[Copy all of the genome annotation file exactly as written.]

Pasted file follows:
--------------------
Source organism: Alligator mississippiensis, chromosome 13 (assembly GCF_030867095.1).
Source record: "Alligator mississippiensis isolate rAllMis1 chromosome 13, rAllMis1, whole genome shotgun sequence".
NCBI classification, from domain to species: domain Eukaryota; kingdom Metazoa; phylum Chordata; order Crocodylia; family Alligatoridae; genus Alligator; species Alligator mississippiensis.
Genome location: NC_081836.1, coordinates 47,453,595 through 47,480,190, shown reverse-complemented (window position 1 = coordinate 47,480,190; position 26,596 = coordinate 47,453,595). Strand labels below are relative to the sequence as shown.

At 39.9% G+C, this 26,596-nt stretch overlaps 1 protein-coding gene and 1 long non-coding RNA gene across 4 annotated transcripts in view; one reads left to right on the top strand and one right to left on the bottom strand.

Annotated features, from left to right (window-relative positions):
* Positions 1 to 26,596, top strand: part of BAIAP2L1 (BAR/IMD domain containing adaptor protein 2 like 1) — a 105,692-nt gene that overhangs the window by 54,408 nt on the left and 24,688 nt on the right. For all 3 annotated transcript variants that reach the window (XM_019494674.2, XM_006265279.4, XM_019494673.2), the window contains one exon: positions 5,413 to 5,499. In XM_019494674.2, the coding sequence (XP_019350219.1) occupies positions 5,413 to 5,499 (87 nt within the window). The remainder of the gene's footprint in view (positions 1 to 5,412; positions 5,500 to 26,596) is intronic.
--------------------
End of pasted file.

Source organism: Alligator mississippiensis, chromosome 13 (assembly GCF_030867095.1).
Source record: "Alligator mississippiensis isolate rAllMis1 chromosome 13, rAllMis1, whole genome shotgun sequence".
NCBI classification, from domain to species: domain Eukaryota; kingdom Metazoa; phylum Chordata; order Crocodylia; family Alligatoridae; genus Alligator; species Alligator mississippiensis.
Genome location: NC_081836.1, coordinates 47,453,595 through 47,480,190, shown reverse-complemented (window position 1 = coordinate 47,480,190; position 26,596 = coordinate 47,453,595). Strand labels below are relative to the sequence as shown.

At 39.9% G+C, this 26,596-nt stretch overlaps 1 protein-coding gene and 1 long non-coding RNA gene across 4 annotated transcripts in view; one reads left to right on the top strand and one right to left on the bottom strand.

Annotated features, from left to right (window-relative positions):
* Positions 1 to 26,596, top strand: part of BAIAP2L1 (BAR/IMD domain containing adaptor protein 2 like 1) — a 105,692-nt gene that overhangs the window by 54,408 nt on the left and 24,688 nt on the right. For all 3 annotated transcript variants that reach the window (XM_019494674.2, XM_006265279.4, XM_019494673.2), the window contains one exon: positions 5,413 to 5,499. In XM_019494674.2, the coding sequence (XP_019350219.1) occupies positions 5,413 to 5,499 (87 nt within the window). The remainder of the gene's footprint in view (positions 1 to 5,412; positions 5,500 to 26,596) is intronic.